A Congress MP has demanded that ‘Sindh’ must be removed from the national anthem and replaced with the northeast. The demand keeps popping up again and again.
When the news about a resolution in the Rajya Sabha seeking an amendment to the national anthem and deleting ‘Sindh’ landed in my inbox, my instinctive reaction was ‘not again’. This time, it was a demand made by Congress MP Ripun Bora.
The feeling was one of tiresomeness at having heard this before. That one might continue to hear this again was evident in another writer’s response, who said to me in Sindhi: “Disa na…rahi rahi uho ii raag.” (The Hindi equivalent would be ‘Dekho to sahi, baar baar wahi raag’, or in English, ‘look, it is the same tune over and over again’).
But ‘rahi rahi’ in Sindhi means both repetition and intermittence, which is to say this demand is made, is forgotten or ignored, and then it comes back again.
Except, this time, it is accompanied by a demand to include the northeast of India in the national anthem.
The logic of Bora’s resolution rests upon an assumption that it must be a cartographic representation of contemporary India. It must match region by region, place by place to what India is today. The resolution also stems, at least in this case, from the desire to be mirrored in the state’s symbolic imagery. Given the history of disaffection that the northeast has experienced from the Indian state, this is also a political assertion. Fair enough.
But why is it not possible to do that without deleting ‘Sindh’? Did Bora worry that ‘Punjab, Sindh, Gujarat, Maratha..’ would have too many syllabic sounds, and it was prudent to only replace, and not add? Or would some rhythmic nature of the anthem go away by adding too many regions? Or did the absence of the northeast (should that be a homogenous and acceptable category for this purpose) become particularly conspicuous in the face of a territory that now belongs to Pakistan?
Changing words in the national anthem, as if it were a document in need of timely amendment, disregards its existence as a poem by Rabindranath Tagore and an associated ethic that you do not take other people’s poetry and make changes to them. We are told that this provision exists once a poem has been adopted by the Constitution. In effect, this ‘original’ is available for free and frequent translations, never mind whether Tagore would have been happy with it.
The incompleteness of the poem, its imperfection as a cartographic document, and its reality as an artifact of its own historical time must be erased to make it perfect, malleable, and complete for our times. It must become a smooth and suitable translation that does not keep the original tethered to its moment, but one that includes – like a school roster – all emergent realities as and when they take place.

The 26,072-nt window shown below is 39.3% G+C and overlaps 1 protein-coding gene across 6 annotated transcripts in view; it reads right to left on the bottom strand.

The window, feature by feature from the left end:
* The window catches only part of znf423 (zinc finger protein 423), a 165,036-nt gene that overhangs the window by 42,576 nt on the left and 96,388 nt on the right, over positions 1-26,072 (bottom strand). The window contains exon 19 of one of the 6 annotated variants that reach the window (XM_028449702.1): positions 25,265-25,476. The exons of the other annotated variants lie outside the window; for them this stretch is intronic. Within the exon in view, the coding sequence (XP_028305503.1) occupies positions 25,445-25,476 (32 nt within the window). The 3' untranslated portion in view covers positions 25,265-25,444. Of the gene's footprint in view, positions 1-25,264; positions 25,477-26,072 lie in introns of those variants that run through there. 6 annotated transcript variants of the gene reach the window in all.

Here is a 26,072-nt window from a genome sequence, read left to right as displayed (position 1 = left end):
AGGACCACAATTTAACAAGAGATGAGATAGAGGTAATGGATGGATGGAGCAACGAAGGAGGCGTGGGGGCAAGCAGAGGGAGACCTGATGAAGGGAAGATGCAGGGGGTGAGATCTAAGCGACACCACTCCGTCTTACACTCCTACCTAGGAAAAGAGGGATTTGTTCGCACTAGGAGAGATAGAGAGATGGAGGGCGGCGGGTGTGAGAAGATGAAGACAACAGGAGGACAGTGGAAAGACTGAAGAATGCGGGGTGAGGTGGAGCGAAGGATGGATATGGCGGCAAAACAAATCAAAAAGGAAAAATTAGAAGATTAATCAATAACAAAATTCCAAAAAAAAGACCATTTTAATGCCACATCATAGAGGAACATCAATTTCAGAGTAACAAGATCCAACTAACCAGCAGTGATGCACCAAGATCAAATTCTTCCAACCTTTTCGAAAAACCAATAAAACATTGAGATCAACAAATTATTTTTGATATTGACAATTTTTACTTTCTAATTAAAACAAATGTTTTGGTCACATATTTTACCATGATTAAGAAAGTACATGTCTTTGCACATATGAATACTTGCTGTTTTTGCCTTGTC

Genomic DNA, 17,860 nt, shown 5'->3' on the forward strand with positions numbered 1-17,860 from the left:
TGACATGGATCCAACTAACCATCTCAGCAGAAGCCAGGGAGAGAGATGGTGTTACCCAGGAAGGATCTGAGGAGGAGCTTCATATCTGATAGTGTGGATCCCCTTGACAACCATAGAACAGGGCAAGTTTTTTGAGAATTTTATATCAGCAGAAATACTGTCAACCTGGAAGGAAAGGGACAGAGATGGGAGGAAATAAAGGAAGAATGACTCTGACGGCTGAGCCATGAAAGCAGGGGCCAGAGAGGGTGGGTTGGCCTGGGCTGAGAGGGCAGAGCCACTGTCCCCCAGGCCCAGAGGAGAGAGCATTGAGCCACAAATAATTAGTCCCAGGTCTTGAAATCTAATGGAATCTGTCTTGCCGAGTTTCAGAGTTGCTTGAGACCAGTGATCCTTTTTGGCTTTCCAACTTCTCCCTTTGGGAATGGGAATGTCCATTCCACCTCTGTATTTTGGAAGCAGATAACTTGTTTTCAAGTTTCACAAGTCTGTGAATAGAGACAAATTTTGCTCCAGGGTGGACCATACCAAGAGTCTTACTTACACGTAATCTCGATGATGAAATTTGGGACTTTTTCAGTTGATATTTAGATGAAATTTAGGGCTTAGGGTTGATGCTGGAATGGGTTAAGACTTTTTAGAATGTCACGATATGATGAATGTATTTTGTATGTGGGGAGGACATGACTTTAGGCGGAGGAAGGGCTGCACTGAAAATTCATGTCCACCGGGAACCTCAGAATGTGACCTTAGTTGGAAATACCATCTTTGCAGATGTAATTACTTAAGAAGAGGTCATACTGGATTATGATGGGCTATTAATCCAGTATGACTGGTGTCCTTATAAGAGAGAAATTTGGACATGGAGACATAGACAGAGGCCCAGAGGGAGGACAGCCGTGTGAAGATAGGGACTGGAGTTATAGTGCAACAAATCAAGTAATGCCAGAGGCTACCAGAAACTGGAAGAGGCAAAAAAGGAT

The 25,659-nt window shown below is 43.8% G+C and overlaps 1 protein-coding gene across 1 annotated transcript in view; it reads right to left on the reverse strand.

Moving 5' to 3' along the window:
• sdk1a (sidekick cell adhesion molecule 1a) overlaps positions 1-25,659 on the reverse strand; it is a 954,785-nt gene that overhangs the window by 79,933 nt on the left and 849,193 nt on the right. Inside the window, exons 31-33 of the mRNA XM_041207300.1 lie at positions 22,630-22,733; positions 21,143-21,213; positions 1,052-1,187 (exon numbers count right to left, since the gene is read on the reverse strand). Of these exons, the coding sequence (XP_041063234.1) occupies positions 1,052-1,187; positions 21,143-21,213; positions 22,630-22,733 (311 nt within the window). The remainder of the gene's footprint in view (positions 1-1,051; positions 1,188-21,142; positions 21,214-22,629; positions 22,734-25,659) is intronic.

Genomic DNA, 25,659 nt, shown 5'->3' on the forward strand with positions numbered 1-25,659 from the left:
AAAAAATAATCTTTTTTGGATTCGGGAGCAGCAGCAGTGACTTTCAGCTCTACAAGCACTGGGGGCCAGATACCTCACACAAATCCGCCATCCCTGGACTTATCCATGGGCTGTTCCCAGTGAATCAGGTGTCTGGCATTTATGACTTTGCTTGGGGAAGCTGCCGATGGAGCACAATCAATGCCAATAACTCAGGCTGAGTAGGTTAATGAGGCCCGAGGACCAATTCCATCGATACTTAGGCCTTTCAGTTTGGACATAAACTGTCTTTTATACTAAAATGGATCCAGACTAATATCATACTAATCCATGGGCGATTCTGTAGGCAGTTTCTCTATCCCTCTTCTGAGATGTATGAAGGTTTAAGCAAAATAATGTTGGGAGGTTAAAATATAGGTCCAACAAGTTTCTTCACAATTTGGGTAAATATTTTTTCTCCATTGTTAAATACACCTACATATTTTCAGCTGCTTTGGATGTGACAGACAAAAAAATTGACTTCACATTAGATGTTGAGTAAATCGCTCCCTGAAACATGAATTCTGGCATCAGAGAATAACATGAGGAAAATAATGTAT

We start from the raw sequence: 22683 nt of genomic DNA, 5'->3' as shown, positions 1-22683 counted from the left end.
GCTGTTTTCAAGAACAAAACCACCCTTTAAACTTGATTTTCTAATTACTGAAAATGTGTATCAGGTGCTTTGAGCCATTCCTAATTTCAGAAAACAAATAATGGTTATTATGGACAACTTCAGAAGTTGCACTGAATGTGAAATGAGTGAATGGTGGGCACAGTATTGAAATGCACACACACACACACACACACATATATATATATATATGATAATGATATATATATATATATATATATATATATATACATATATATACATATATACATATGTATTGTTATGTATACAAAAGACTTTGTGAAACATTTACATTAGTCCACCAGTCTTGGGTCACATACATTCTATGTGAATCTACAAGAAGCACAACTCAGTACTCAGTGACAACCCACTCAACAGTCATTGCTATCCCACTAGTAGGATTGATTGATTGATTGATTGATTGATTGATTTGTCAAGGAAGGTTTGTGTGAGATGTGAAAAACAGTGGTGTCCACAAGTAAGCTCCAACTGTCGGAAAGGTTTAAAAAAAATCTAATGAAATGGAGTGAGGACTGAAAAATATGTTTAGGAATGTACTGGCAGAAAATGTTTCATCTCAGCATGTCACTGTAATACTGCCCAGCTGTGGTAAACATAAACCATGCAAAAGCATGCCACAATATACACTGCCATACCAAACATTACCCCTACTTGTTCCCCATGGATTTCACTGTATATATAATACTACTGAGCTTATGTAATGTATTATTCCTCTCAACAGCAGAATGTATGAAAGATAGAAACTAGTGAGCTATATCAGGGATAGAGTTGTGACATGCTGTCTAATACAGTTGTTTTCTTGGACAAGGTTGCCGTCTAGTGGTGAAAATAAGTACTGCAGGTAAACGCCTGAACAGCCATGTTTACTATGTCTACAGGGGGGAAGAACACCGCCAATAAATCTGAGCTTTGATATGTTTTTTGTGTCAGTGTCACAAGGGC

Another politician, Anil Vij, a minister from Haryana, has also said that Sindh must be removed.
On that basis, one may even argue that regions assuming statehood after independence – Haryana, Telangana, Chhattisgarh and many others – may also be included. The gap between the national anthem’s cartography and our own times reminds us that nations evolve and change, boundaries dissolve and form; and that the truth of British India is different from today. In erasing that gap, we make the past obedient to the present, serving all its needs. This spirit, although ensuing from a good place (as I mentioned before), is ominous: It shows impatience with philosophical gaps in its desire for procedural perfection. And, when accompanied with a demand to remove a ‘hostile’ region that is not even ‘a part of India’, it seeks to erase the history of both togetherness and division.
I should perhaps now speak as a Sindhi, whose parents came from the ‘hostile’ region. Unlike Punjab and Bengal, Sindh was not divided at the time of Partition. It went in its entirety to Pakistan, rendering millions of Sindhi refugees stateless and dispersed across different parts of India. Not having a territory in India has created, now almost irrevocably, a fragmented nature of history and language among the Sindhis in India.
Interestingly enough, the Sindh they left behind has its own ambivalent relation with the state of Pakistan. This is the tragic irony of Partition, and the national anthem reminds us of these entanglements of history. It is a poem, and like all poetry, it has philosophical truth rather than historical accuracy. If Bora had paid attention to the anomalies of nation-making, he would have seen this aspect, and perhaps felt bemusement at these ironies. He is right in noticing the contrast, but unphilosophical and humourless in actually pushing for a solution. As to what this message conveys to the Sindhis of India is another matter, as long as their origins in a hostile region are not held against them.
Rita Kothari is professor (English) at Ashoka University.
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